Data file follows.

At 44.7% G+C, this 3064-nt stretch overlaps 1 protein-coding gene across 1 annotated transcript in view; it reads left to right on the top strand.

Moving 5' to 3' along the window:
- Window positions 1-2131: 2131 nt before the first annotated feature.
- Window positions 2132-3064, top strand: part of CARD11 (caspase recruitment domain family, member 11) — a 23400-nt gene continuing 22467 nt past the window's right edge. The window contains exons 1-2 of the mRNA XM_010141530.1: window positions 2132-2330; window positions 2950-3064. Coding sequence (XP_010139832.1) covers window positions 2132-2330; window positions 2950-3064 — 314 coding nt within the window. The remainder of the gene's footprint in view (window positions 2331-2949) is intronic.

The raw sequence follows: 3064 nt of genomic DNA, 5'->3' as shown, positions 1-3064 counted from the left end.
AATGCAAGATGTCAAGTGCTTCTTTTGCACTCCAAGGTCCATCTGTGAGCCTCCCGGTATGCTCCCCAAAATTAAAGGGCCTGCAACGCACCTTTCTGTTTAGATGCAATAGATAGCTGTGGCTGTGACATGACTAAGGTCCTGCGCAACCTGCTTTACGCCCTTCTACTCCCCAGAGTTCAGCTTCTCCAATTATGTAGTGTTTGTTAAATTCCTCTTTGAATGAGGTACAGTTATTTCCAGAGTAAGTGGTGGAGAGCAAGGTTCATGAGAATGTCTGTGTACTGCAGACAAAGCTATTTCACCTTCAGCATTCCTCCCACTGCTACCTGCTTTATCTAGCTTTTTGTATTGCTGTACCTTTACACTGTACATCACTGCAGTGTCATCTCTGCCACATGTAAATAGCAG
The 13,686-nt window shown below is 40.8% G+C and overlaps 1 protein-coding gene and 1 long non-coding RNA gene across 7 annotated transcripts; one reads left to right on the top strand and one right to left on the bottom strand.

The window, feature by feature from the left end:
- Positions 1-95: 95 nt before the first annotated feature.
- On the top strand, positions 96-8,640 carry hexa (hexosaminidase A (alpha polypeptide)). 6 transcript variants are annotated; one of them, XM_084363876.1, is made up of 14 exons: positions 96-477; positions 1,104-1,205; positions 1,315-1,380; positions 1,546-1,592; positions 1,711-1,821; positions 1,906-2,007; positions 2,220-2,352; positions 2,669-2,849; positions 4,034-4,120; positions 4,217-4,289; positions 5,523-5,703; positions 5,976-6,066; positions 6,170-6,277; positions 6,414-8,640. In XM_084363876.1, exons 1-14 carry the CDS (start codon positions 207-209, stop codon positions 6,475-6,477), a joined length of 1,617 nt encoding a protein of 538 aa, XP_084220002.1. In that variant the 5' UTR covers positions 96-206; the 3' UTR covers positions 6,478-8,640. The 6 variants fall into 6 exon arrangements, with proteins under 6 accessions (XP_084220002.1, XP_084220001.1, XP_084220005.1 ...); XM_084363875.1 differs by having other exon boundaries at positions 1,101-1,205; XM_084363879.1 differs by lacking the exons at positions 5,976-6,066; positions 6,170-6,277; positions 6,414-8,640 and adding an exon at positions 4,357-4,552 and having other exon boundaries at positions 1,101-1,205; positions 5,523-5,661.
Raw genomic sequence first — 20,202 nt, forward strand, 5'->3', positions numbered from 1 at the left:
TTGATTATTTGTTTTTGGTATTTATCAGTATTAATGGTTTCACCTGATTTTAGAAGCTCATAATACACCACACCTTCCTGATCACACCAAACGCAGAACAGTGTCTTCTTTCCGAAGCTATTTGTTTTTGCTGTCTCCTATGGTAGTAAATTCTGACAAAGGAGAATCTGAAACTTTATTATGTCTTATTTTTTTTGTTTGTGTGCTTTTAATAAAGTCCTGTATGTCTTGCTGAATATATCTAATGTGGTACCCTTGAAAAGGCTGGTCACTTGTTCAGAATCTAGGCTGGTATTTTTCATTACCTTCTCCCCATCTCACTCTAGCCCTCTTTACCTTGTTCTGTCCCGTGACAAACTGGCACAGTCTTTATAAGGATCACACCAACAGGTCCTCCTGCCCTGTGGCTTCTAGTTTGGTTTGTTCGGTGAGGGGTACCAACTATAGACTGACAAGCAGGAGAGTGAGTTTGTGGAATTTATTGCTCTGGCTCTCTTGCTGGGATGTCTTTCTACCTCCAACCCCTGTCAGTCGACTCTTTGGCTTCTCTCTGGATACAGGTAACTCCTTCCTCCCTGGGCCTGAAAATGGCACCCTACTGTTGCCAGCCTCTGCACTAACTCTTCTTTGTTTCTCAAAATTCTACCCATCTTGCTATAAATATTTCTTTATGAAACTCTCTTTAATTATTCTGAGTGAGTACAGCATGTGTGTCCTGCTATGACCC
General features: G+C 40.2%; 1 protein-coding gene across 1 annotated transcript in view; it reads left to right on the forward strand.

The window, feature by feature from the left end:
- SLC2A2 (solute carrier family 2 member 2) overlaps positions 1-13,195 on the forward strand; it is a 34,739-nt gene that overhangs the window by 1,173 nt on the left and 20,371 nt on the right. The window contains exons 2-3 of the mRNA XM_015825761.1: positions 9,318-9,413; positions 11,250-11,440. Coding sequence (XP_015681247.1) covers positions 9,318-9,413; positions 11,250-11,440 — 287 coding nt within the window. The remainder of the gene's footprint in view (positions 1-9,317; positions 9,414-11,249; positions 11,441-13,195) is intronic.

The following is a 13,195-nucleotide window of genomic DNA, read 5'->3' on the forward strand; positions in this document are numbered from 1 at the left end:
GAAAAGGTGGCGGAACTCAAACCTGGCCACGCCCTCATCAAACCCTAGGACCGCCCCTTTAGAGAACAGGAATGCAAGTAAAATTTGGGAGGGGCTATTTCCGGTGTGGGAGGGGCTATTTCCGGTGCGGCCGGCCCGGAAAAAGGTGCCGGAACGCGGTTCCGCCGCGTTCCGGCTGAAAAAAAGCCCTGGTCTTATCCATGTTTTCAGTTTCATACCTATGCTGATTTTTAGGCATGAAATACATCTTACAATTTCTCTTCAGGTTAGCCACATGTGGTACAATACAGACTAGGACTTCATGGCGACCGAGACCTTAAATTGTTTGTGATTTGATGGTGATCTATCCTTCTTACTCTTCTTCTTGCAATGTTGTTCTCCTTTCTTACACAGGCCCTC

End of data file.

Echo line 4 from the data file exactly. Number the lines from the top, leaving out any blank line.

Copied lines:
- Window positions 2132-3064, top strand: part of CARD11 (caspase recruitment domain family, member 11) — a 23400-nt gene continuing 22467 nt past the window's right edge. The window contains exons 1-2 of the mRNA XM_010141530.1: window positions 2132-2330; window positions 2950-3064. Coding sequence (XP_010139832.1) covers window positions 2132-2330; window positions 2950-3064 — 314 coding nt within the window. The remainder of the gene's footprint in view (window positions 2331-2949) is intronic.